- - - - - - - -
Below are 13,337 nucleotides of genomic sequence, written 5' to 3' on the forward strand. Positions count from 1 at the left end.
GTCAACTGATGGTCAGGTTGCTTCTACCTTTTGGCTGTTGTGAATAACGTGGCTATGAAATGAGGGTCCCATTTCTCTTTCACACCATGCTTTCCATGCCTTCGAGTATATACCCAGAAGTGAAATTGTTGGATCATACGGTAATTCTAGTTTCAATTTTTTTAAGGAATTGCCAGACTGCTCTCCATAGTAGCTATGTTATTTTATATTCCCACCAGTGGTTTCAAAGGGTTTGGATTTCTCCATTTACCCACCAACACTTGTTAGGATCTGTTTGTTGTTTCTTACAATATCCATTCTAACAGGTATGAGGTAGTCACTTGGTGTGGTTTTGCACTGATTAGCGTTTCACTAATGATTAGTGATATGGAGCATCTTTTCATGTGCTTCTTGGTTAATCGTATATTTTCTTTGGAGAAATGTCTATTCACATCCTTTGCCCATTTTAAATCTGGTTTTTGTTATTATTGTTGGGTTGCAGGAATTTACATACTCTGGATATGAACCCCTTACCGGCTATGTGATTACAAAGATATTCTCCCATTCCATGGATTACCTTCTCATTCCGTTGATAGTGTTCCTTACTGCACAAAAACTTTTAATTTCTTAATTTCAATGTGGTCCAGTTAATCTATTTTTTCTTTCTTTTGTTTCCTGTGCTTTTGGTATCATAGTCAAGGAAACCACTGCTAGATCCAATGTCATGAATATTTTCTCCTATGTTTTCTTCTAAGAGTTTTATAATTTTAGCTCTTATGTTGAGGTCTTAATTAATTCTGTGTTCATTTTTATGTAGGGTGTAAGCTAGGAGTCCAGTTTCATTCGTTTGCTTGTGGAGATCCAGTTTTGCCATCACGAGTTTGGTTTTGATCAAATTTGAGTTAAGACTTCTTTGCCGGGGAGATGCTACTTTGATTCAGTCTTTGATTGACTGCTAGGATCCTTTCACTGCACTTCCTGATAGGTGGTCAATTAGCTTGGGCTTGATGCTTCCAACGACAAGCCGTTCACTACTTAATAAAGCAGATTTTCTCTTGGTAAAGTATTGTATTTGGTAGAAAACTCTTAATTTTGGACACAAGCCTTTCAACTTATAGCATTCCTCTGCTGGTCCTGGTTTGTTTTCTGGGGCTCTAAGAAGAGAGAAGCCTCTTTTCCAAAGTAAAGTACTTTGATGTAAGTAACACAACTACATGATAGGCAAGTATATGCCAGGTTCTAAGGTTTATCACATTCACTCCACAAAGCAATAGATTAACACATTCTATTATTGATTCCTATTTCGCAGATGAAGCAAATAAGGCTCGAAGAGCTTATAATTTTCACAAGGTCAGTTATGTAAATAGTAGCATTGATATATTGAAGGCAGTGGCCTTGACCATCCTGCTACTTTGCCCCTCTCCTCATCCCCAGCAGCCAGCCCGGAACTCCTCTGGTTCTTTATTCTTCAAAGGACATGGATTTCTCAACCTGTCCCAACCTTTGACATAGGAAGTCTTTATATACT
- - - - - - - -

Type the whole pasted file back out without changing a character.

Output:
Below are 13,337 nucleotides of genomic sequence, written 5' to 3' on the forward strand. Positions count from 1 at the left end.
GTCAACTGATGGTCAGGTTGCTTCTACCTTTTGGCTGTTGTGAATAACGTGGCTATGAAATGAGGGTCCCATTTCTCTTTCACACCATGCTTTCCATGCCTTCGAGTATATACCCAGAAGTGAAATTGTTGGATCATACGGTAATTCTAGTTTCAATTTTTTTAAGGAATTGCCAGACTGCTCTCCATAGTAGCTATGTTATTTTATATTCCCACCAGTGGTTTCAAAGGGTTTGGATTTCTCCATTTACCCACCAACACTTGTTAGGATCTGTTTGTTGTTTCTTACAATATCCATTCTAACAGGTATGAGGTAGTCACTTGGTGTGGTTTTGCACTGATTAGCGTTTCACTAATGATTAGTGATATGGAGCATCTTTTCATGTGCTTCTTGGTTAATCGTATATTTTCTTTGGAGAAATGTCTATTCACATCCTTTGCCCATTTTAAATCTGGTTTTTGTTATTATTGTTGGGTTGCAGGAATTTACATACTCTGGATATGAACCCCTTACCGGCTATGTGATTACAAAGATATTCTCCCATTCCATGGATTACCTTCTCATTCCGTTGATAGTGTTCCTTACTGCACAAAAACTTTTAATTTCTTAATTTCAATGTGGTCCAGTTAATCTATTTTTTCTTTCTTTTGTTTCCTGTGCTTTTGGTATCATAGTCAAGGAAACCACTGCTAGATCCAATGTCATGAATATTTTCTCCTATGTTTTCTTCTAAGAGTTTTATAATTTTAGCTCTTATGTTGAGGTCTTAATTAATTCTGTGTTCATTTTTATGTAGGGTGTAAGCTAGGAGTCCAGTTTCATTCGTTTGCTTGTGGAGATCCAGTTTTGCCATCACGAGTTTGGTTTTGATCAAATTTGAGTTAAGACTTCTTTGCCGGGGAGATGCTACTTTGATTCAGTCTTTGATTGACTGCTAGGATCCTTTCACTGCACTTCCTGATAGGTGGTCAATTAGCTTGGGCTTGATGCTTCCAACGACAAGCCGTTCACTACTTAATAAAGCAGATTTTCTCTTGGTAAAGTATTGTATTTGGTAGAAAACTCTTAATTTTGGACACAAGCCTTTCAACTTATAGCATTCCTCTGCTGGTCCTGGTTTGTTTTCTGGGGCTCTAAGAAGAGAGAAGCCTCTTTTCCAAAGTAAAGTACTTTGATGTAAGTAACACAACTACATGATAGGCAAGTATATGCCAGGTTCTAAGGTTTATCACATTCACTCCACAAAGCAATAGATTAACACATTCTATTATTGATTCCTATTTCGCAGATGAAGCAAATAAGGCTCGAAGAGCTTATAATTTTCACAAGGTCAGTTATGTAAATAGTAGCATTGATATATTGAAGGCAGTGGCCTTGACCATCCTGCTACTTTGCCCCTCTCCTCATCCCCAGCAGCCAGCCCGGAACTCCTCTGGTTCTTTATTCTTCAAAGGACATGGATTTCTCAACCTGTCCCAACCTTTGACATAGGAAGTCTTTATATACT